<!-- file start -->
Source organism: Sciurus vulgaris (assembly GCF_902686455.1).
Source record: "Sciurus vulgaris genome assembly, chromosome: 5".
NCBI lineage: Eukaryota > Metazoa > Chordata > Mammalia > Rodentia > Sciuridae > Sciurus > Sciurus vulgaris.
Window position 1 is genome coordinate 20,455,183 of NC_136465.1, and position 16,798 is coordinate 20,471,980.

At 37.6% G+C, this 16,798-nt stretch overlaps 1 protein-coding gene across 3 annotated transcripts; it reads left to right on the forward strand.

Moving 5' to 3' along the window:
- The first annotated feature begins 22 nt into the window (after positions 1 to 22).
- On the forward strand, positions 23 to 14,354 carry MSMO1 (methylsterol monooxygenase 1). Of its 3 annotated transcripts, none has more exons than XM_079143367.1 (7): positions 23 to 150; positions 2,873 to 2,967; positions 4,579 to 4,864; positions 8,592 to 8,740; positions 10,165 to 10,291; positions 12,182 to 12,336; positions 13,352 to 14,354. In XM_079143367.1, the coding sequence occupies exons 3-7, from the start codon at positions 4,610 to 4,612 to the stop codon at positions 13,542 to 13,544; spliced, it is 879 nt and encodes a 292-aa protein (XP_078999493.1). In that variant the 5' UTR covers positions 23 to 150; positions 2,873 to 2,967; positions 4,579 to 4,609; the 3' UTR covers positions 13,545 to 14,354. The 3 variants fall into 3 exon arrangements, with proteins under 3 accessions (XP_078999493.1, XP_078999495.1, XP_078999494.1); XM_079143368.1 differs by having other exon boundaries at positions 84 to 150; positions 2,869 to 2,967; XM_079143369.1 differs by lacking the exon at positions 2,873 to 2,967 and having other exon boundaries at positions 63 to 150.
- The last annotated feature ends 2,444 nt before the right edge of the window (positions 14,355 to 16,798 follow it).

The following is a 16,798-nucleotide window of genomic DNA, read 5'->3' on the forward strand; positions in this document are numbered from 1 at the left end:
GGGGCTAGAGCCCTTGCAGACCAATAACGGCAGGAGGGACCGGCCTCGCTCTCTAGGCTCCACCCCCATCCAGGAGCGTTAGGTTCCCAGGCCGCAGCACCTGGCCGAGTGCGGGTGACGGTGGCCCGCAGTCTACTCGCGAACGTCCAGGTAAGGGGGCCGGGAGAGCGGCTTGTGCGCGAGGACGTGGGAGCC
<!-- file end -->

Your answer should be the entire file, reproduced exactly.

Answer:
Source organism: Sciurus vulgaris (assembly GCF_902686455.1).
Source record: "Sciurus vulgaris genome assembly, chromosome: 5".
NCBI lineage: Eukaryota > Metazoa > Chordata > Mammalia > Rodentia > Sciuridae > Sciurus > Sciurus vulgaris.
Window position 1 is genome coordinate 20,455,183 of NC_136465.1, and position 16,798 is coordinate 20,471,980.

At 37.6% G+C, this 16,798-nt stretch overlaps 1 protein-coding gene across 3 annotated transcripts; it reads left to right on the forward strand.

Moving 5' to 3' along the window:
- The first annotated feature begins 22 nt into the window (after positions 1 to 22).
- On the forward strand, positions 23 to 14,354 carry MSMO1 (methylsterol monooxygenase 1). Of its 3 annotated transcripts, none has more exons than XM_079143367.1 (7): positions 23 to 150; positions 2,873 to 2,967; positions 4,579 to 4,864; positions 8,592 to 8,740; positions 10,165 to 10,291; positions 12,182 to 12,336; positions 13,352 to 14,354. In XM_079143367.1, the coding sequence occupies exons 3-7, from the start codon at positions 4,610 to 4,612 to the stop codon at positions 13,542 to 13,544; spliced, it is 879 nt and encodes a 292-aa protein (XP_078999493.1). In that variant the 5' UTR covers positions 23 to 150; positions 2,873 to 2,967; positions 4,579 to 4,609; the 3' UTR covers positions 13,545 to 14,354. The 3 variants fall into 3 exon arrangements, with proteins under 3 accessions (XP_078999493.1, XP_078999495.1, XP_078999494.1); XM_079143368.1 differs by having other exon boundaries at positions 84 to 150; positions 2,869 to 2,967; XM_079143369.1 differs by lacking the exon at positions 2,873 to 2,967 and having other exon boundaries at positions 63 to 150.
- The last annotated feature ends 2,444 nt before the right edge of the window (positions 14,355 to 16,798 follow it).

The following is a 16,798-nucleotide window of genomic DNA, read 5'->3' on the forward strand; positions in this document are numbered from 1 at the left end:
GGGGCTAGAGCCCTTGCAGACCAATAACGGCAGGAGGGACCGGCCTCGCTCTCTAGGCTCCACCCCCATCCAGGAGCGTTAGGTTCCCAGGCCGCAGCACCTGGCCGAGTGCGGGTGACGGTGGCCCGCAGTCTACTCGCGAACGTCCAGGTAAGGGGGCCGGGAGAGCGGCTTGTGCGCGAGGACGTGGGAGCC